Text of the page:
Netflix says it’s open to adding free streaming ‘FAST’ channels to grow its ads business

Netflix reported its Q4 2022 financial results yesterday, topping 230 million global subscribers, up from 223.09 million, thanks to the addition of 7.7 million subs. During the earnings call, Netflix co-CEO Sarandos said the company is “keeping an eye” on a free ad-supported TV (FAST) option, a move that many media companies are considering as more consumers shift to FAST services.

“We’re open to all these different models that are out there right now, but we’ve got a lot on our plate this year, both with the paid sharing and with our launch of advertising and continuing to this slate of content that we’re trying to drive to our members. So, we are keeping an eye on that segment for sure,” Sarandos said.

While a Netflix FAST channel offering probably won’t happen anytime soon, Sarandos isn’t dismissing the possibility that there’ll be one in the future. When and if Netflix goes through with a FAST option, the move will most likely boost its ad business significantly. According to nScreenMedia, the FAST industry will reach 216 million monthly active users in 2023, driving $4.1 billion in ad revenue.

Netflix is known to be slow to follow industry trends. It took many years for former co-CEO Reed Hastings, who just announced he would step down yesterday, even to consider launching a cheaper ad-supported plan. Hulu is the third-oldest streaming service next to Netflix and Amazon Prime Video (formerly Amazon Unbox) and has offered an ad tier for over a decade.

Netflix is counting on its ad business to be a big source of income, estimating $8.17 billion in revenue for Q1 2023.

However, it’s looking like Netflix’s “Basic with Ads” plan isn’t paying off as much as it anticipated, according to a recent Kantar report. Despite being satisfied with the growth of its ads business, which Netflix President of Worldwide Advertising, Jeremi Gorman noted during an interview at Variety’s Entertainment Summit at CES, Kantar data shows that Netflix “Basic with Ads” now accounts for 12% of its subscriber base. Although Netflix intended for the new tier to entice new subscribers, it appears only a few current customers traded down to the $3 plan.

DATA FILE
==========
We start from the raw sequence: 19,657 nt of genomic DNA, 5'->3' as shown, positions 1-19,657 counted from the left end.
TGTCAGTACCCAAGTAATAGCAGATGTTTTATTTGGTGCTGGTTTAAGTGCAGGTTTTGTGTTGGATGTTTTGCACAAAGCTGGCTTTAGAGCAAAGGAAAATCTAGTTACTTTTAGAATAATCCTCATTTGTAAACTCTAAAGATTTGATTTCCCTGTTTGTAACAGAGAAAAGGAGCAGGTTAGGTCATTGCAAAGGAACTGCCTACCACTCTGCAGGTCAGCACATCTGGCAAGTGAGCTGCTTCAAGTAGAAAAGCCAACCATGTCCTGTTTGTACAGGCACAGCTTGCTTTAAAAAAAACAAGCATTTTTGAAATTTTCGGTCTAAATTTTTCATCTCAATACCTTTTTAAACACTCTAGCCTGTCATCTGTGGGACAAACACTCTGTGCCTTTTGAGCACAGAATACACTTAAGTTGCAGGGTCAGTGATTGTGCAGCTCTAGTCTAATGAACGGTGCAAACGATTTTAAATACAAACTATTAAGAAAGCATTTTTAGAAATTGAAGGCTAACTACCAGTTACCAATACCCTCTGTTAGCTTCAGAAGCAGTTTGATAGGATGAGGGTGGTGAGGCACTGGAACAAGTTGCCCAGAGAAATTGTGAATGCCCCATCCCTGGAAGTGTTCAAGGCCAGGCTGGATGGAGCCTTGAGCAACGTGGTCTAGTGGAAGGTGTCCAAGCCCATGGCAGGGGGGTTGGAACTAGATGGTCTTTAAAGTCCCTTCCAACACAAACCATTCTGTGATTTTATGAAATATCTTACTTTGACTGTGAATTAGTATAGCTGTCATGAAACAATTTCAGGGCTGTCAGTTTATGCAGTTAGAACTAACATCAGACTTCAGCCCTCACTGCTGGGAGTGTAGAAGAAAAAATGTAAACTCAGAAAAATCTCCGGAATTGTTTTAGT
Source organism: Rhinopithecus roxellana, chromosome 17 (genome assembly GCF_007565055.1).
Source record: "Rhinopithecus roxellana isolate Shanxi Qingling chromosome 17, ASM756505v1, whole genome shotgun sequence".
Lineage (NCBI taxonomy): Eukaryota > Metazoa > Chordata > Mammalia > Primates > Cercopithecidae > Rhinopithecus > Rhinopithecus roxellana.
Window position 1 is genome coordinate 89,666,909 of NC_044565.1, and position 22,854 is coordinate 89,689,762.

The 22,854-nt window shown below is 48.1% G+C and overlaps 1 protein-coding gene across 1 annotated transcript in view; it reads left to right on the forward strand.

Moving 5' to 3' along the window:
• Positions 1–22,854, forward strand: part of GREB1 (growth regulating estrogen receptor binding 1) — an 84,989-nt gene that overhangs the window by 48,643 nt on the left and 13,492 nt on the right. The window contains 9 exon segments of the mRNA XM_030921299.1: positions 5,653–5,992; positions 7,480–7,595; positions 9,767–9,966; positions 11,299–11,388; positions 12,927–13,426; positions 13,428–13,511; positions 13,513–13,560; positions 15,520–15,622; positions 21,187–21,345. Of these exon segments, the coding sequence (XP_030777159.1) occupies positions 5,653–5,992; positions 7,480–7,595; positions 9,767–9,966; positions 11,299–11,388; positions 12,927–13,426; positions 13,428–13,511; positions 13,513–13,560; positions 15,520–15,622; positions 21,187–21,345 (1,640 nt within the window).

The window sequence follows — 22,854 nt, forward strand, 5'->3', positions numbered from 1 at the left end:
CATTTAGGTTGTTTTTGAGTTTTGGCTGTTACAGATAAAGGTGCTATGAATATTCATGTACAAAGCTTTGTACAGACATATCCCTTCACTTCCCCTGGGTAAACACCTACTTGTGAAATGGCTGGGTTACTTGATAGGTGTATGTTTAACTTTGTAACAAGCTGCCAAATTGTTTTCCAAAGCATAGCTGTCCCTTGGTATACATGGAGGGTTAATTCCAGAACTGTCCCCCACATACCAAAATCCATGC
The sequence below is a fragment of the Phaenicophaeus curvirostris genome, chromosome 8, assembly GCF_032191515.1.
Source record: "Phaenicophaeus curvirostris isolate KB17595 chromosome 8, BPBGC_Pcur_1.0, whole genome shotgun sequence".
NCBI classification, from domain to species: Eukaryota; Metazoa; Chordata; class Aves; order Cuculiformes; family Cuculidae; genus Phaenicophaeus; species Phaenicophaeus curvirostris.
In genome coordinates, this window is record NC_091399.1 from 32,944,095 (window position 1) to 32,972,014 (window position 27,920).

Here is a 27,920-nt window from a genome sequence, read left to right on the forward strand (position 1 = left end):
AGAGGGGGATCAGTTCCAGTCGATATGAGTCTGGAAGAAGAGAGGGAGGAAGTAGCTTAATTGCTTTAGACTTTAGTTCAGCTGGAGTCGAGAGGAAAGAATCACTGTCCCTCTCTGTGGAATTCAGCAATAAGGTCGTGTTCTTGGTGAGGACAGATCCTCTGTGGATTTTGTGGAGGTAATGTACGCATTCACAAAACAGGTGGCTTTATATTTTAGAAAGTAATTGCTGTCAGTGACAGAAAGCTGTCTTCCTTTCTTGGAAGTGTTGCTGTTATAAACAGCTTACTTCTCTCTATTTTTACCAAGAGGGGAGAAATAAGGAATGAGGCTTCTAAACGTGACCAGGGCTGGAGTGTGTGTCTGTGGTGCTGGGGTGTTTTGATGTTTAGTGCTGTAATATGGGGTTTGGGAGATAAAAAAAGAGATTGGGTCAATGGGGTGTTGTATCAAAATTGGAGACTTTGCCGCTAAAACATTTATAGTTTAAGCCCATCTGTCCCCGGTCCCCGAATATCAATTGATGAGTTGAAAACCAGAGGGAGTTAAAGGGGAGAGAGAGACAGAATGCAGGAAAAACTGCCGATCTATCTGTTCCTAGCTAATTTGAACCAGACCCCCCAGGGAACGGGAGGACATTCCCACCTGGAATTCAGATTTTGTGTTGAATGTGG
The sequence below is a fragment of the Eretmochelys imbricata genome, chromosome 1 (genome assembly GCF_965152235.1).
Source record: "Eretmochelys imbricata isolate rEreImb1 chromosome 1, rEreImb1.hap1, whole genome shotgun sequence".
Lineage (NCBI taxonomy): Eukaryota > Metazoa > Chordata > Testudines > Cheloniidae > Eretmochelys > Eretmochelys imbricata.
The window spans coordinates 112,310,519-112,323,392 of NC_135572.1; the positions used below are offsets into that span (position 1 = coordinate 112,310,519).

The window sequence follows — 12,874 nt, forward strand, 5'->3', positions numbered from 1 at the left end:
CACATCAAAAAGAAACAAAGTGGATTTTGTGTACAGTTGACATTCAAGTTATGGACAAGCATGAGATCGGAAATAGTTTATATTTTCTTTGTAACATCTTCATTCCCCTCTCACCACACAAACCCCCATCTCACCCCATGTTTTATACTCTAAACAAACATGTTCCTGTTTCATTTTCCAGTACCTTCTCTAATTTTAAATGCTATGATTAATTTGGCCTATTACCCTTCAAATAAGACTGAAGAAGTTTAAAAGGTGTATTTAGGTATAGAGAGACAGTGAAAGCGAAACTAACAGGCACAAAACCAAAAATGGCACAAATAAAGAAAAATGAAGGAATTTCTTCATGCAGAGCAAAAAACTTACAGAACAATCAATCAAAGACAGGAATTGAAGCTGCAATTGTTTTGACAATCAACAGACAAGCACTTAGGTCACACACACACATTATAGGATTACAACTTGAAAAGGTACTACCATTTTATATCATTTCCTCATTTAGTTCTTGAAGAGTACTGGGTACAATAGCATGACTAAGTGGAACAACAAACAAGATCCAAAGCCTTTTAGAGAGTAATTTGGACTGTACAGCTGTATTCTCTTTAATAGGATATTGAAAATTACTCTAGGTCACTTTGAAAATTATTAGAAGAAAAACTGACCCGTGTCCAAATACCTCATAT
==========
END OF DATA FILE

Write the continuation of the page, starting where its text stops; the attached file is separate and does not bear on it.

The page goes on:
In the letter to shareholders yesterday, Netflix wrote that the launch of its ad-supported tier was successful, however, the company admitted it had “much more still to do.”

It’s likely that more subscribers will consider the cheaper tier when the company adds all its content to the plan. As of now, 85% to 95% of Netflix’s content is available. The company is currently renegotiating deals with studios.

Also, the ad tier is not available in every region. “Basic with Ads” is only available in the U.S., the U.K., France, Germany, Spain, Italy, Australia, Japan, Korea, Brazil, Canada and Mexico. The company has no immediate plans to expand, but it has future plans to target larger ad markets.

Netflix CFO Spencer Neumann said in yesterday’s earnings call, “We wouldn’t get into a business like this if we didn’t believe it could be bigger than at least 10% of our revenue and hopefully much more over time in that mix as we grow.”

Despite challenges, Netflix says its ad tier is doing well

Overall, the company admits that “2022 was a tough year,” Netflix wrote in its letter to shareholders. The streaming giant had two painful quarters in 2022, losing over a million global subscribers.

In Q4, the company reported $7.85 billion in revenue, adding to its recent trend of slowing revenue growth. For comparison, the company brought in $7.93 billion in Q3 2022 and $7.97 in Q2.

“We believe we have a clear path to reaccelerate our revenue growth: continuing to improve all aspects of Netflix, launching paid sharing and building our ads offering,” the company added in yesterday’s letter.

This year and beyond are shaping up to be a pivotal time for Netflix. The company is set to launch its password-sharing offering and livestreaming capability in 2023.


Netflix says it’s open to adding free streaming ‘FAST’ channels to grow its ads business by Lauren Forristal originally published on TechCrunch

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